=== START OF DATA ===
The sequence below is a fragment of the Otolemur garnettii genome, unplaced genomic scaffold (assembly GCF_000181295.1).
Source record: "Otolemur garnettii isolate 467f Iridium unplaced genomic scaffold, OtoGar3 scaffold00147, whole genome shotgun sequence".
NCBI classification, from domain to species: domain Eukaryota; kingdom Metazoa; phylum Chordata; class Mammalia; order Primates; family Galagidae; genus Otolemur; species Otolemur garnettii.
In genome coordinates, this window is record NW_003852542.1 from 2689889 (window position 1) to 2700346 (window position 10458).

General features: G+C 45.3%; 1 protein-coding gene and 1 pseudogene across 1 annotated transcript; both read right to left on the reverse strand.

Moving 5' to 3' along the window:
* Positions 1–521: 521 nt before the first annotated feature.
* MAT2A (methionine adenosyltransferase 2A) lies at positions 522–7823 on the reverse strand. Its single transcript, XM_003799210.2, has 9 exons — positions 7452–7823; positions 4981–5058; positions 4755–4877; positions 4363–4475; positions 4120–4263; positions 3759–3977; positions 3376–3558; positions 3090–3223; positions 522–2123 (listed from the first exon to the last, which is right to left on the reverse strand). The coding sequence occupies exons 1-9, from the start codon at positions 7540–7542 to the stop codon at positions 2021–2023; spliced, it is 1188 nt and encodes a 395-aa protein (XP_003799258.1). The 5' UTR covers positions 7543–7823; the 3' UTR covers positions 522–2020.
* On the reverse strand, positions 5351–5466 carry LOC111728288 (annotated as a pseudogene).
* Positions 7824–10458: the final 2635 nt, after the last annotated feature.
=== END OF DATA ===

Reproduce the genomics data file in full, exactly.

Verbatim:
The sequence below is a fragment of the Otolemur garnettii genome, unplaced genomic scaffold (assembly GCF_000181295.1).
Source record: "Otolemur garnettii isolate 467f Iridium unplaced genomic scaffold, OtoGar3 scaffold00147, whole genome shotgun sequence".
NCBI classification, from domain to species: domain Eukaryota; kingdom Metazoa; phylum Chordata; class Mammalia; order Primates; family Galagidae; genus Otolemur; species Otolemur garnettii.
In genome coordinates, this window is record NW_003852542.1 from 2689889 (window position 1) to 2700346 (window position 10458).

General features: G+C 45.3%; 1 protein-coding gene and 1 pseudogene across 1 annotated transcript; both read right to left on the reverse strand.

Moving 5' to 3' along the window:
* Positions 1–521: 521 nt before the first annotated feature.
* MAT2A (methionine adenosyltransferase 2A) lies at positions 522–7823 on the reverse strand. Its single transcript, XM_003799210.2, has 9 exons — positions 7452–7823; positions 4981–5058; positions 4755–4877; positions 4363–4475; positions 4120–4263; positions 3759–3977; positions 3376–3558; positions 3090–3223; positions 522–2123 (listed from the first exon to the last, which is right to left on the reverse strand). The coding sequence occupies exons 1-9, from the start codon at positions 7540–7542 to the stop codon at positions 2021–2023; spliced, it is 1188 nt and encodes a 395-aa protein (XP_003799258.1). The 5' UTR covers positions 7543–7823; the 3' UTR covers positions 522–2020.
* On the reverse strand, positions 5351–5466 carry LOC111728288 (annotated as a pseudogene).
* Positions 7824–10458: the final 2635 nt, after the last annotated feature.